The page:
Sunday, 2 January 2011

Review: Kitchen by Banana Yoshimoto

My first book for 2011. It is a short one though as my edition has only 183 pages. My motivation to read it was the JLC 4 hosted by Belezza.

It is a novel but reads like three short stories, two being connected.

First Mikage's grandmother dies. Now she is all alone in the world. Fortunately Yuichi, who cared about Mikage's grandmother too, asks her to stay with him and his mother in their apartment. Mikage accepts and finds herself a new family and a new home with a good kitchen. This is most important as kitchens are the most comfortable places for her.

In the second part Yuichi becomes an orphan, too. He is loosing himself and Mikage is one of a few to understand his misery. She understands that the only chance to save him and herself can be found in them being together.

The third part is a story called Moonlight Shadow. Again it is about the sudden loss of a beloved one and the way the bereaved have to deal with that loss. It was in fact Yoshimoto's first piece of writing and delivers already many themes which later are parts of Kitchen, like death, the exuberance of emotions and mysterious twists in the plot, like when Mikage decides to visit Yuichi in his hotel and intentionally knocks on the right window without really knowing which room belongs to him.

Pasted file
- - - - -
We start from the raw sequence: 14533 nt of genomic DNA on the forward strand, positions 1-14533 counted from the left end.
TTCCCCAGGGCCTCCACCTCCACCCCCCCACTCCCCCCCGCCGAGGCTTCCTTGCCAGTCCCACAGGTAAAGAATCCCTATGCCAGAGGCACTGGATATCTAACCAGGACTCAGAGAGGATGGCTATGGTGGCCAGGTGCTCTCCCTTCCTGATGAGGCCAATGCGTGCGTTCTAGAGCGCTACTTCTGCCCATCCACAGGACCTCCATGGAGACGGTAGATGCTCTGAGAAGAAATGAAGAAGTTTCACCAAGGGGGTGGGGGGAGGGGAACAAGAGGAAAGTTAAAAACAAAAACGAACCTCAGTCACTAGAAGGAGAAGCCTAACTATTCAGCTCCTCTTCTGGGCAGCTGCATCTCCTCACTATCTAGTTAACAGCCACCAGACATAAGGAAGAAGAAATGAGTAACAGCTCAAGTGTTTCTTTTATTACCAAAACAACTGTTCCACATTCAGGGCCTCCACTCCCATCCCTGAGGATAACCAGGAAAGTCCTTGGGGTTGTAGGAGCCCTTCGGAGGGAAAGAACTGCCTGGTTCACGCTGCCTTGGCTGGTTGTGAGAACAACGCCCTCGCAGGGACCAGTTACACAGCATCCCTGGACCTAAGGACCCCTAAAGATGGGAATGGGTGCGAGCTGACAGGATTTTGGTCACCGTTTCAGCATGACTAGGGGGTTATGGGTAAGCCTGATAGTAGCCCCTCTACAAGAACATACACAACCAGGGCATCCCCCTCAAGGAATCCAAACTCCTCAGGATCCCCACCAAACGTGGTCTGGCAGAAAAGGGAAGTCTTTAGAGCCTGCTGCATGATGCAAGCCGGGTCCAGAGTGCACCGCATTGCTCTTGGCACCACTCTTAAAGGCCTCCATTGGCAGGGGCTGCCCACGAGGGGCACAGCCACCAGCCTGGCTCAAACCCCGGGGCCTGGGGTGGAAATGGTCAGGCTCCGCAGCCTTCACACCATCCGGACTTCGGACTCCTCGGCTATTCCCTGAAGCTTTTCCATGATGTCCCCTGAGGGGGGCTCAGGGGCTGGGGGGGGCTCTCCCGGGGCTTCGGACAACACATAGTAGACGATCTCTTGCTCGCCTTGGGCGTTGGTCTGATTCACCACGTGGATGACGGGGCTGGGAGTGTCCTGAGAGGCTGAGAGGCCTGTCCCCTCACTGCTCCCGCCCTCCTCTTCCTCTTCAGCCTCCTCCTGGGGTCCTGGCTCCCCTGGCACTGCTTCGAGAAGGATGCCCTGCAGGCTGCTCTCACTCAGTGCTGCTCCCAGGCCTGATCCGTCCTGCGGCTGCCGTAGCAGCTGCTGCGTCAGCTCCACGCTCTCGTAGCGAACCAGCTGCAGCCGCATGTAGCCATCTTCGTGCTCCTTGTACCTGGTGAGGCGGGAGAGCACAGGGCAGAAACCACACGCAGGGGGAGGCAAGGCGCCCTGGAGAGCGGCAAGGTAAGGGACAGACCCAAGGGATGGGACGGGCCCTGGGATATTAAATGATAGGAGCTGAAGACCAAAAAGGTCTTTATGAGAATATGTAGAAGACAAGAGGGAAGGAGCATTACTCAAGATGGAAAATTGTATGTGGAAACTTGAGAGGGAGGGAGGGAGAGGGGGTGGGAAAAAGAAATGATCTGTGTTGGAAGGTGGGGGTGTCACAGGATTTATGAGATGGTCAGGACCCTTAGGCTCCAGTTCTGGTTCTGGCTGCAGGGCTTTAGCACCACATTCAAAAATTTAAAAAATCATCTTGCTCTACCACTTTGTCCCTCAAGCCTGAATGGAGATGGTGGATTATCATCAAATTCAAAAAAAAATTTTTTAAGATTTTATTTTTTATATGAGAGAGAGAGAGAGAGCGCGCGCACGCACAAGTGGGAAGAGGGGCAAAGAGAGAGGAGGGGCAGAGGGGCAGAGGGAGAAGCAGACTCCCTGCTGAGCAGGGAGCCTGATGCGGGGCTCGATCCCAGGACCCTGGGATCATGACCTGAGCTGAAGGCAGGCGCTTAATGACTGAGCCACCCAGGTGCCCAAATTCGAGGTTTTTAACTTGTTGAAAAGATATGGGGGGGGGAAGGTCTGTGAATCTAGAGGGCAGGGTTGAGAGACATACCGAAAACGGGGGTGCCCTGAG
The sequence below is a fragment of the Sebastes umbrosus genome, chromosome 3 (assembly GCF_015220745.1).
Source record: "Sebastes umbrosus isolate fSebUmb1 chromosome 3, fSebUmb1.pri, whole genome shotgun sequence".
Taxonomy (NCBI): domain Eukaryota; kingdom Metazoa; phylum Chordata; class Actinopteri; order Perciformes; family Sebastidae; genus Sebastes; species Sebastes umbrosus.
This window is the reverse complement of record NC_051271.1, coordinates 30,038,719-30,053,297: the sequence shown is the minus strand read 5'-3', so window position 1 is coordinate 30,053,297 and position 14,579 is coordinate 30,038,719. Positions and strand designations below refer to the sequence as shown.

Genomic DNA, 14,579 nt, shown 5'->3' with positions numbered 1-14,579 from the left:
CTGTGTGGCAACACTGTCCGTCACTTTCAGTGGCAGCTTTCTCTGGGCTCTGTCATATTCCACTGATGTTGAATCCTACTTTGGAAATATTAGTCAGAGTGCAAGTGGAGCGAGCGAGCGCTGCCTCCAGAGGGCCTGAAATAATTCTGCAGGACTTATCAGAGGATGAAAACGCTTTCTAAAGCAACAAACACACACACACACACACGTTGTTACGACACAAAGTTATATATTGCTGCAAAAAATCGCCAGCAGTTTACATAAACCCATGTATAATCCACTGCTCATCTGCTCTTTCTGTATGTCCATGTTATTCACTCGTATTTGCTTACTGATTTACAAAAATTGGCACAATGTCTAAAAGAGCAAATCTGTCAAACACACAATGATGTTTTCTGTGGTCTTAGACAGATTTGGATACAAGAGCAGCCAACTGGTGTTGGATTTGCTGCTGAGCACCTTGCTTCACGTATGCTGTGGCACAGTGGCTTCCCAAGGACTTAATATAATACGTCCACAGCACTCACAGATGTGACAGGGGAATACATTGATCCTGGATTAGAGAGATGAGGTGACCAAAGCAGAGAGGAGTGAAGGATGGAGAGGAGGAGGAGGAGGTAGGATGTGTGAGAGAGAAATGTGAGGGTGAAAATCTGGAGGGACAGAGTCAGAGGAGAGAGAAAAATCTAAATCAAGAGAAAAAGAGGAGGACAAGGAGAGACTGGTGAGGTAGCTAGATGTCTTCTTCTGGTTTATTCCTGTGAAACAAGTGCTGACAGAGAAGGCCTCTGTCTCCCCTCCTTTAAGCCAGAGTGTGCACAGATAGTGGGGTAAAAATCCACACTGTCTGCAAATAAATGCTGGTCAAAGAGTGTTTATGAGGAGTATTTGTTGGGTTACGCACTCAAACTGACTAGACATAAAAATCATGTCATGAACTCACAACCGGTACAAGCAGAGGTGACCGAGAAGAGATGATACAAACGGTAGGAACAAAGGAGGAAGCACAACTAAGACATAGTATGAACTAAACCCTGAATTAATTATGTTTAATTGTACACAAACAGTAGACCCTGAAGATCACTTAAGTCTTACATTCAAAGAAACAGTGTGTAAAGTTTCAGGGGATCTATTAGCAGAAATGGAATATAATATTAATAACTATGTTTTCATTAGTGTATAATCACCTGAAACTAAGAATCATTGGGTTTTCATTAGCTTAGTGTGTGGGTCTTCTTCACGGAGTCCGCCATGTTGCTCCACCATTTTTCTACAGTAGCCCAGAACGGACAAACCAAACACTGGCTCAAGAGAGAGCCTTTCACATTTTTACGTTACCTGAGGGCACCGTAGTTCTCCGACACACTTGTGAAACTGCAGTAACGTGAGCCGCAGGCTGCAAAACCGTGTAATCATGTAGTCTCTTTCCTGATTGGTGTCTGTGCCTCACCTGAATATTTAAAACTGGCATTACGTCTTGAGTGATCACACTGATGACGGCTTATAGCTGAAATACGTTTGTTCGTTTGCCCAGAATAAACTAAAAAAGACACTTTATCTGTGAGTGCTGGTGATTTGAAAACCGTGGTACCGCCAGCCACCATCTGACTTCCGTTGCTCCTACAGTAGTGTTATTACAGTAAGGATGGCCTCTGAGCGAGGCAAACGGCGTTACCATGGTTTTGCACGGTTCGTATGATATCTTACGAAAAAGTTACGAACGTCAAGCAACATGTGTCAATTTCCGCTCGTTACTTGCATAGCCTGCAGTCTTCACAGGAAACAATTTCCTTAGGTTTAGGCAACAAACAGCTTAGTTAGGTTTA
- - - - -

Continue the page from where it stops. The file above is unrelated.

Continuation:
Yoshimoto's stories are sad ones. But she uses language and style to make it easier to endure. Her protagonists are young and lusting for life as well as anxious for it. The process of the stories do not always follow logic, like the panels in comic books. I think this is not so much important for the progress of the story but much more for the psychological background of the characters, which is intentionally not described any further.

In an after-word the author states that she has to say things and will continue to write novels until this need is satisfied. Great - I think to myself. I look forward to read Goodbye Tsugumi.


  1. The cover for this book is very nice. I tend to shy away from short stories - I enjoy character development which can be lacking with shorts.

    Sounds like this book was beautifully written.

  2. I haven't read this book before, but have seen it in the stores and considered it. I should have picked it up!

  3. It sounds interesting especially seeing as it's short stories in one. Connected short stories always make a more interesting read I reckon. Glad you enjoyed it :)

  4. This looks interesting...I have not read much Japanese literature, so I want to check this one out more. I see that you are reading Rebecca now, one of my all-time favorites :)

  5. This line from your post really resonates for me: "Yoshimoto's stories are sad ones. But she uses language and style to make it easier to endure. Her protagonists are young and lusting for life as well as anxious for it." I think you wrote a great review just with those few sentences! I loved this book, finding it sad, but fascinating. I cared about each character so much. Have you read other novels by Banana? They are all good in my opinion.

  6. @ Mari - I'm not a usual short story reader either but I thoroughly enjoyed this one.

    @ Coffee - Definitely pick it up at some point.

    @ bookishardour - This sure was interesting.

    @ Book Girl - I have finished Rebecca yesterday and am going to review it soon.

    @ Belezza - Thank you. I will read Goodbuy Tsugumi now. Kitchen definitely got me interested in Yoshimoto's other works.

  7. I have been trying to find myself a copy of this title for a while with no luck - really want to read this. Great review.